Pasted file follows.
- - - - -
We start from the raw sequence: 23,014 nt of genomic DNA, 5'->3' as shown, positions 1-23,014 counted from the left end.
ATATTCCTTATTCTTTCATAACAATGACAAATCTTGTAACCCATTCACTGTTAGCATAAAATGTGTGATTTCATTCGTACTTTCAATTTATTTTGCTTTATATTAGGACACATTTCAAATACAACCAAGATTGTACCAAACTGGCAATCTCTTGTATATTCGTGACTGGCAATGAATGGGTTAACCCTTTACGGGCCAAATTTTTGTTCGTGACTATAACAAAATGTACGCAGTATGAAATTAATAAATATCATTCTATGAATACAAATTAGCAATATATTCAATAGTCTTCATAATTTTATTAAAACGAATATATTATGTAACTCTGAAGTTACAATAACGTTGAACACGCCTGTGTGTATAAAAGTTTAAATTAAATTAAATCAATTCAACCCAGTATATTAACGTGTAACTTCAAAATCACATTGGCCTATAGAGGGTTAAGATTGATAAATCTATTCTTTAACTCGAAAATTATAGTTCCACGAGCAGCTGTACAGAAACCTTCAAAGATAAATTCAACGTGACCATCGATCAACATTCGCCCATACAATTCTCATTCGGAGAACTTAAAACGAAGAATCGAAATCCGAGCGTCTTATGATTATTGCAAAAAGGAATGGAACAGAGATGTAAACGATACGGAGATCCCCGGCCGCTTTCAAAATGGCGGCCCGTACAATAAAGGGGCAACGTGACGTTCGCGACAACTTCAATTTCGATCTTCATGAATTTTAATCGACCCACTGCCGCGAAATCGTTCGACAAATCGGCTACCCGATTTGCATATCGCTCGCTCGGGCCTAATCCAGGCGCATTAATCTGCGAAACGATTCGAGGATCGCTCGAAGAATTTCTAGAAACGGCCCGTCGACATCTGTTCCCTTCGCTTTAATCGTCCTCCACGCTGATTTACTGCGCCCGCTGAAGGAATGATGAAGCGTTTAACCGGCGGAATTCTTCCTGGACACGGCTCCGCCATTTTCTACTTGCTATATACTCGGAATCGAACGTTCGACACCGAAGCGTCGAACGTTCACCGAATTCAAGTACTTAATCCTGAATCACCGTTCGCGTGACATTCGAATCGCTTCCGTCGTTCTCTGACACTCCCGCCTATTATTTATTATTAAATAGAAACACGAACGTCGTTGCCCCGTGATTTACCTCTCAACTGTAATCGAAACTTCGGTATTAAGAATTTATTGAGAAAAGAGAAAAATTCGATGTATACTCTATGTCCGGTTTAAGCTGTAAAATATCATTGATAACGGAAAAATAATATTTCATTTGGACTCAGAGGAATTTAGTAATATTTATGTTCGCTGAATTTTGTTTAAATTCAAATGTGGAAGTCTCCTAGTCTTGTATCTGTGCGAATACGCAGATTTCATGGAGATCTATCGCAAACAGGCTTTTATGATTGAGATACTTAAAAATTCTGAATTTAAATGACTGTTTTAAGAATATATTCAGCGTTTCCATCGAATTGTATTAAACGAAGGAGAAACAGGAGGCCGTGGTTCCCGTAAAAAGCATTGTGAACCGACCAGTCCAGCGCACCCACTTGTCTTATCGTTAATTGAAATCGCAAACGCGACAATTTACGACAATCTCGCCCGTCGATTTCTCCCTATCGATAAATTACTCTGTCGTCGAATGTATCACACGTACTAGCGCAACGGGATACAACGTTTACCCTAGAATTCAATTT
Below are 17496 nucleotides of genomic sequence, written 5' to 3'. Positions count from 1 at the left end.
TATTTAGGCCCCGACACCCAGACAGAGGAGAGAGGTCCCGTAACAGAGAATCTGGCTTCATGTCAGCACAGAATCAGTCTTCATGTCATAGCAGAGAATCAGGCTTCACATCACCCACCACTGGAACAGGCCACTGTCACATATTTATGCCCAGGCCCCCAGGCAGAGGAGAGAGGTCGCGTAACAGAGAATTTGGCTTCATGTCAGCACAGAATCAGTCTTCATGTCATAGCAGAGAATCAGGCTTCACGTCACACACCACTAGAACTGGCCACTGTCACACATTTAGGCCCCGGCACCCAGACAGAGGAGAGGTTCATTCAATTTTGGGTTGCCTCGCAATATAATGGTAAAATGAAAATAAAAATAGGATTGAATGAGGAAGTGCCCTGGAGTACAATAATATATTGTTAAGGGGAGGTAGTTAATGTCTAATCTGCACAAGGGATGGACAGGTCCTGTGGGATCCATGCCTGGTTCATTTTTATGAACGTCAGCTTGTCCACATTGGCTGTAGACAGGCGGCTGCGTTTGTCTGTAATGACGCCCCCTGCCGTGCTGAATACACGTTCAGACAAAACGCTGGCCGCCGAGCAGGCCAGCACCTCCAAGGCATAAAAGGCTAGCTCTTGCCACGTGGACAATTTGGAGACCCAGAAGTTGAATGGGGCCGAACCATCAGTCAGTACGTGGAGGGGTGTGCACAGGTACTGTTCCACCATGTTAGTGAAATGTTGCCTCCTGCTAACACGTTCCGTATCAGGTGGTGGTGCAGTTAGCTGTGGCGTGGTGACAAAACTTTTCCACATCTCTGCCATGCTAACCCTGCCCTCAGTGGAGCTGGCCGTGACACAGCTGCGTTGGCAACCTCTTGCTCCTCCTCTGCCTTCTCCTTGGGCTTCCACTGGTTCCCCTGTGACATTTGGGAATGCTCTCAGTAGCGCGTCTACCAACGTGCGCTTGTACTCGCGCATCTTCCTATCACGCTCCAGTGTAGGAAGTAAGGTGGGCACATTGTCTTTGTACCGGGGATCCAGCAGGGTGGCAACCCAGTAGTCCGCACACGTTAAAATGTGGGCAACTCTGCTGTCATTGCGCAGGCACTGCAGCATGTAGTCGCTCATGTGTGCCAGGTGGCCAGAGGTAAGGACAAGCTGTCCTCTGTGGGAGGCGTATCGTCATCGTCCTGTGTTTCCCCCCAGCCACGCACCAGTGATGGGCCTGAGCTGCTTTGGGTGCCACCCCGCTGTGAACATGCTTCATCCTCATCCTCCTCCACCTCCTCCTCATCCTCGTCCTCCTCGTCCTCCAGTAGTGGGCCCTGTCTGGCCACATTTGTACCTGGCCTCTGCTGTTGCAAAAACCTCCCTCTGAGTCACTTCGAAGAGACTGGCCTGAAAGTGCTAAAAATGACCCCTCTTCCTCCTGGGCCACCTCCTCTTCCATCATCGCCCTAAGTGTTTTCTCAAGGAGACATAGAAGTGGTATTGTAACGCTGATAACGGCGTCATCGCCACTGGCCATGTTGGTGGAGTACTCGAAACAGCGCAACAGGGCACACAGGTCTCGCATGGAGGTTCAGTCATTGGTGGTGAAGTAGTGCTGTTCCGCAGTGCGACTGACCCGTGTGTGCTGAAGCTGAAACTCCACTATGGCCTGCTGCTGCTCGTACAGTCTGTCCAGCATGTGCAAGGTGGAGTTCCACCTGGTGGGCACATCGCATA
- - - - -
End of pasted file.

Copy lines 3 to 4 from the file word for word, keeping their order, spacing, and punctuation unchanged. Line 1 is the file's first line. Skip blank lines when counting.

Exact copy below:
Below are 17496 nucleotides of genomic sequence, written 5' to 3'. Positions count from 1 at the left end.
TATTTAGGCCCCGACACCCAGACAGAGGAGAGAGGTCCCGTAACAGAGAATCTGGCTTCATGTCAGCACAGAATCAGTCTTCATGTCATAGCAGAGAATCAGGCTTCACATCACCCACCACTGGAACAGGCCACTGTCACATATTTATGCCCAGGCCCCCAGGCAGAGGAGAGAGGTCGCGTAACAGAGAATTTGGCTTCATGTCAGCACAGAATCAGTCTTCATGTCATAGCAGAGAATCAGGCTTCACGTCACACACCACTAGAACTGGCCACTGTCACACATTTAGGCCCCGGCACCCAGACAGAGGAGAGGTTCATTCAATTTTGGGTTGCCTCGCAATATAATGGTAAAATGAAAATAAAAATAGGATTGAATGAGGAAGTGCCCTGGAGTACAATAATATATTGTTAAGGGGAGGTAGTTAATGTCTAATCTGCACAAGGGATGGACAGGTCCTGTGGGATCCATGCCTGGTTCATTTTTATGAACGTCAGCTTGTCCACATTGGCTGTAGACAGGCGGCTGCGTTTGTCTGTAATGACGCCCCCTGCCGTGCTGAATACACGTTCAGACAAAACGCTGGCCGCCGAGCAGGCCAGCACCTCCAAGGCATAAAAGGCTAGCTCTTGCCACGTGGACAATTTGGAGACCCAGAAGTTGAATGGGGCCGAACCATCAGTCAGTACGTGGAGGGGTGTGCACAGGTACTGTTCCACCATGTTAGTGAAATGTTGCCTCCTGCTAACACGTTCCGTATCAGGTGGTGGTGCAGTTAGCTGTGGCGTGGTGACAAAACTTTTCCACATCTCTGCCATGCTAACCCTGCCCTCAGTGGAGCTGGCCGTGACACAGCTGCGTTGGCAACCTCTTGCTCCTCCTCTGCCTTCTCCTTGGGCTTCCACTGGTTCCCCTGTGACATTTGGGAATGCTCTCAGTAGCGCGTCTACCAACGTGCGCTTGTACTCGCGCATCTTCCTATCACGCTCCAGTGTAGGAAGTAAGGTGGGCACATTGTCTTTGTACCGGGGATCCAGCAGGGTGGCAACCCAGTAGTCCGCACACGTTAAAATGTGGGCAACTCTGCTGTCATTGCGCAGGCACTGCAGCATGTAGTCGCTCATGTGTGCCAGGTGGCCAGAGGTAAGGACAAGCTGTCCTCTGTGGGAGGCGTATCGTCATCGTCCTGTGTTTCCCCCCAGCCACGCACCAGTGATGGGCCTGAGCTGCTTTGGGTGCCACCCCGCTGTGAACATGCTTCATCCTCATCCTCCTCCACCTCCTCCTCATCCTCGTCCTCCTCGTCCTCCAGTAGTGGGCCCTGTCTGGCCACATTTGTACCTGGCCTCTGCTGTTGCAAAAACCTCCCTCTGAGTCACTTCGAAGAGACTGGCCTGAAAGTGCTAAAAATGACCCCTCTTCCTCCTGGGCCACCTCCTCTTCCATCATCGCCCTAAGTGTTTTCTCAAGGAGACATAGAAGTGGTATTGTAACGCTGATAACGGCGTCATCGCCACTGGCCATGTTGGTGGAGTACTCGAAACAGCGCAACAGGGCACACAGGTCTCGCATGGAGGTTCAGTCATTGGTGGTGAAGTAGTGCTGTTCCGCAGTGCGACTGACCCGTGTGTGCTGAAGCTGAAACTCCACTATGGCCTGCTGCTGCTCGTACAGTCTGTCCAGCATGTGCAAGGTGGAGTTCCACCTGGTGGGCACATCGCATA